A Special Whittlin’ Knife

A Special Whittlin’ Knife

All of my friends know I love to whittle.  I always have whittled, ever since I was a kid, and I fancy myself as an old timer sitting on the porch whittlin’ like folks did back in the old days.   I started with whatever pocketknife I could find and get sharp, but I quickly gained a preference to Barlows and Stockmans.  Mostly I whittled toothpicks and splinters, but I occasionally got a decent looking item hacked out of whichever stick was the victim of my fusillade.

When I started working at a furniture shop at the age of 16, I was a big eyed kid in a world of sawdust sparkles.  I have a God given gift for woodworking, and a passion for making things, so I took to it like a duck hunter to a duck dinner.  Between working, I whittled.  Another gent that worked there whittled with me, and together we enjoyed turning cedar chunks into slivers of delightful smelling wood shavings.  Sometimes I’d whittle a trinket, like a miniature double barreled shotgun, sometimes it’d be a knob for a rustic door, or just something to test a skill.   I did holes, square holes, arrowheads, wooden knives, occasionally an animal or two.  A few spoons were attempted too.

Then some years later, after getting married, I began working on a spoon as I waited in the car while she shopped or went to doctors visits.  That spoon revived a sleeping passion.  I had lulled in my whittling for a decade or so, and had forgotten how much I really enjoyed it.  Seeing my wife use that hand made spoon made me feel good, so I made another, and another.   Then I started giving them as gifts to people.  From small spice spoons to big mixing spoons, it’s a very enjoyable pass-time to make something that is both useful and decorative all at the same time.

Schrade 33OT and Christmas ornaments.

One day I was in the shop, taking a break, and I picked up a small piece of cedar and began whittling it.  Out came a dandy Christmas ornament.  Heck, that looked pretty good, so I decided a few more would look even better on the tree.  It was a fun break from the power tools I normally use for work.

Since I talk on a knife forum, I had shared pictures of some of my whittling there.  Of course there are people there that are masters of the craft, but my whittling impressed a gent enough that he seen fit to gift me a knife.  That knife is a Great Eastern Cutlery brand, from their Farm & Field Tool line.  The model is “Pocket Carver”.  At the time I didn’t have a knife with wharncliffe blades but I had been considering getting a knife that had a wharncliffe blade,  or modifying one of my existing knives to have that style of blade.  I also had never had a GEC brand knife.  I was not disappointed.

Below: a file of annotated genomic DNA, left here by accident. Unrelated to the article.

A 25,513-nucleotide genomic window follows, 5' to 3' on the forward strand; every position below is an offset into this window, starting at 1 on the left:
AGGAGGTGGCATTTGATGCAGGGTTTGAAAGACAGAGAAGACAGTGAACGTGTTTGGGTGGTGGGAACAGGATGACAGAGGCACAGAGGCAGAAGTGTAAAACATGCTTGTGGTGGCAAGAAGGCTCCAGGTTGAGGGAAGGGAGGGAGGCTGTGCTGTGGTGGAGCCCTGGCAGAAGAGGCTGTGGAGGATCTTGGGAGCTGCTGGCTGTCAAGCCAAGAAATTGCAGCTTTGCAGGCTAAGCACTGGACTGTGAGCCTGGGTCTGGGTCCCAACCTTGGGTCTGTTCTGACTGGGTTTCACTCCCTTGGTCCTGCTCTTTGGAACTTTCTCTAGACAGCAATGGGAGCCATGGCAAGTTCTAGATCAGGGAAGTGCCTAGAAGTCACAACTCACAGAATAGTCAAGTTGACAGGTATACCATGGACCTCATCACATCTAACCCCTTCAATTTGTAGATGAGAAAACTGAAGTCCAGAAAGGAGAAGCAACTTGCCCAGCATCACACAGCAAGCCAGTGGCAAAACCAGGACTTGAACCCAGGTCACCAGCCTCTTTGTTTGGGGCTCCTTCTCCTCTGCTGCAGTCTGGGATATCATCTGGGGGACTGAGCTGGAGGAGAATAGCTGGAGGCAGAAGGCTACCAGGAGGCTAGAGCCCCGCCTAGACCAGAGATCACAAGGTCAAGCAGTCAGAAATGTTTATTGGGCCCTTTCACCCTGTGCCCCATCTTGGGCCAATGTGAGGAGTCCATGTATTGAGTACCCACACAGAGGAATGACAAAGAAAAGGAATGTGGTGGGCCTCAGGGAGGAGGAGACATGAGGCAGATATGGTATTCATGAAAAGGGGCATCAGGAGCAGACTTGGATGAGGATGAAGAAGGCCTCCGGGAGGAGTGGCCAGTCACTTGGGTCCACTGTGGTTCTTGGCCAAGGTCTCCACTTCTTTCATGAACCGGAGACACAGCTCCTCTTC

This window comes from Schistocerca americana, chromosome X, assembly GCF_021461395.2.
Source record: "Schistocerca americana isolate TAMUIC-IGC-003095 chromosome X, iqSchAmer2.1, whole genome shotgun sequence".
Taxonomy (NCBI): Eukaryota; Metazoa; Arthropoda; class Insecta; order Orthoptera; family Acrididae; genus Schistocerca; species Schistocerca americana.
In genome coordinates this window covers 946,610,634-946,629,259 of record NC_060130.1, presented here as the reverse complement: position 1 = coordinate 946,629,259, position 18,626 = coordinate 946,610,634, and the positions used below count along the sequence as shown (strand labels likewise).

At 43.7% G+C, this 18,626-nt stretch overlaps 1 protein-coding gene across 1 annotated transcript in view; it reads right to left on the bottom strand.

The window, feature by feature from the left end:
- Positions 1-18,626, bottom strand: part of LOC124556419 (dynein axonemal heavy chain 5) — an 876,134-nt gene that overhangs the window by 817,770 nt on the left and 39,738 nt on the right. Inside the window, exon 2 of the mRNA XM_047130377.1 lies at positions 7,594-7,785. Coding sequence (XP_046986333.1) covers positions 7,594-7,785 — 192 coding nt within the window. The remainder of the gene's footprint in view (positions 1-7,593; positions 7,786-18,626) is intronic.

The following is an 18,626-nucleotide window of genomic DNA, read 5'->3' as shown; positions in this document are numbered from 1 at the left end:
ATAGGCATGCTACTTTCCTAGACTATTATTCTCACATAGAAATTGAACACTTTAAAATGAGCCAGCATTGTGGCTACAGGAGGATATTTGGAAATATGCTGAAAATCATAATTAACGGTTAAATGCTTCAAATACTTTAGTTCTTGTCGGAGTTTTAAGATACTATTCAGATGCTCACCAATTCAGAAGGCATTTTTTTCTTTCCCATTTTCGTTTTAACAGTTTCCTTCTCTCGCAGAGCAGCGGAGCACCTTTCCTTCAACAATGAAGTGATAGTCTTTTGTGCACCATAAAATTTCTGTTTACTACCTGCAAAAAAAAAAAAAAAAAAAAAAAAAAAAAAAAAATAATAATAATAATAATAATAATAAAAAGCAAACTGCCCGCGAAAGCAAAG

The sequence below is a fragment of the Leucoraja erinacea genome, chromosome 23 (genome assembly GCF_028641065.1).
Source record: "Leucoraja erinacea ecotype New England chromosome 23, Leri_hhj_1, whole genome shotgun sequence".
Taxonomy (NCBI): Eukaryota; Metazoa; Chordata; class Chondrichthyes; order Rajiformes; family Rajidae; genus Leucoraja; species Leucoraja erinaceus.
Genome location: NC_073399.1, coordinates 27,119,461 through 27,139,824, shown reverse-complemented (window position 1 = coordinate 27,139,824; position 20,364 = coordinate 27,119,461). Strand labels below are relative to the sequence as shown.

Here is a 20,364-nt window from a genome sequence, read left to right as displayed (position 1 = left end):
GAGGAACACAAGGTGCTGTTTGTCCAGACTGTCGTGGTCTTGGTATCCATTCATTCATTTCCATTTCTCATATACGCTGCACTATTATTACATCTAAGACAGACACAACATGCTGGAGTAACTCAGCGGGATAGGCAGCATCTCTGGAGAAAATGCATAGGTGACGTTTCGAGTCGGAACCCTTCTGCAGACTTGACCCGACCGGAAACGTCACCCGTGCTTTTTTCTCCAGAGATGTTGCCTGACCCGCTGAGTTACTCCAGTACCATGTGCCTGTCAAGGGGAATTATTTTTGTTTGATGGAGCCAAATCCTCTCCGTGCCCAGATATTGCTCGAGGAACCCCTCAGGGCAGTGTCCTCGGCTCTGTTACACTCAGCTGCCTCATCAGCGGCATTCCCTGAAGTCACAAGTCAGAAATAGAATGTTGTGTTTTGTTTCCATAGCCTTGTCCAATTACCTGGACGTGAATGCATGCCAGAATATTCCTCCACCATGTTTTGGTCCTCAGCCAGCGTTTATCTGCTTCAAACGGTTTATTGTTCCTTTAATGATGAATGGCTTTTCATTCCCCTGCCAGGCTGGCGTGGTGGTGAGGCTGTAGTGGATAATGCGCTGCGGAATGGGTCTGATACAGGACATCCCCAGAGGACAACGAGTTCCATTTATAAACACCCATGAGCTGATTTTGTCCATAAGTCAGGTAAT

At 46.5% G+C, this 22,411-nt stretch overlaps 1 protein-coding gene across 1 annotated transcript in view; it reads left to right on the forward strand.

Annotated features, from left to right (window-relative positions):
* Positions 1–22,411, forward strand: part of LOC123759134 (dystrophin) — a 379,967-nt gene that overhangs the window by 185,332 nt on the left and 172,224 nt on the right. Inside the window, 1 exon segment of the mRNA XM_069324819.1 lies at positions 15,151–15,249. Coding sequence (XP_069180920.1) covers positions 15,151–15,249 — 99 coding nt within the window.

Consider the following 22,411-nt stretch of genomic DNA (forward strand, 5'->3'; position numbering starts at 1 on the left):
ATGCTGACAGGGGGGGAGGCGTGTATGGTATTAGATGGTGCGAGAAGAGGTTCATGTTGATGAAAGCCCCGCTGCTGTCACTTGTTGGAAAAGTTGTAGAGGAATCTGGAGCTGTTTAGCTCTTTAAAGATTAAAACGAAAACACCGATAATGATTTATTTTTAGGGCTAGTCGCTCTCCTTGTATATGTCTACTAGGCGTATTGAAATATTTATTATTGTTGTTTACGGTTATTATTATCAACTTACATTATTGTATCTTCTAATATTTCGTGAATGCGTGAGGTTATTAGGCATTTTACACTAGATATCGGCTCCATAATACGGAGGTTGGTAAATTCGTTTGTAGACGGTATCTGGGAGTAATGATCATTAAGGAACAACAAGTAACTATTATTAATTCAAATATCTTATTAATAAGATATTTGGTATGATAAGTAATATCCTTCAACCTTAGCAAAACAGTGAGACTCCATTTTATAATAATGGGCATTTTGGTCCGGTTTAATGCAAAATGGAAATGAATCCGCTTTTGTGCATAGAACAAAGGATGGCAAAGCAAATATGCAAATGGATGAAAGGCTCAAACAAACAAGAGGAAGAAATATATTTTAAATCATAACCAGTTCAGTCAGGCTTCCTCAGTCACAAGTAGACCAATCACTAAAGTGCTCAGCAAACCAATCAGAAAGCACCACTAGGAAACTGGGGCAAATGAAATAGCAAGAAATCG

The first thing I ever whittled with the Pocket Carver, a delicate ornament from Red Cedar.

I ended up becoming friends with that gent and the knife he gifted me has become an indispensable part off my whittling arsenal.  I still love to use my Case  XX Stockman, but when you need a wharncliffe blade, there is not much else that will do.  It has such fine points and takes such a keen edge, that delicate and intricate work is easily performed.

The execution of the fit and finish, and the quality of the workmanship are of the highest level.  It is a superb example of the knife makers craft.  Simple in form, in the Congress pattern, it boasts 3 blades; One large warnecliffe, and 2 small wharncliffe.  The two small blades are identical so that you can carve and whittle for longer periods of time between stopping to sharpen.  The handles are black and red linen Micarta, basically resin impregnated cloth that is then shaped, sanded, and polished.  It is 3 13/16″ in length when closed.  The blades are made from 1095 spring steel and measure 2″ for the large, and 1 1/4″ for the small blades.  Weight of the knife is 1.7 ounces, giving it the heft of quality, while remaining quite nimble in use.

Of course I still use my Case Jumbo Stockman for most of my whittling, but when the details need to get finer, when precision is needed, I call on the Pocket Carver.  My main whittling knives are, Case’s 75 pattern Jumbo Stockman,  Schrade USA Old Timers 34OT and 33OT, and now, the GEC Pocket Carver.  I do whittle with others but these are the main 4 at present time.

The best part is that my son, who’s not quite 4 yet has picked up the habit.  He has a blunt point and dull edge knife to practice with, and he pretend whittles right along with me.  It won’t be long and he’ll be able to handle a sharp knife and we’ll both be sitting on the porch whittlin’.

A pirate emerged out of this cedar limb.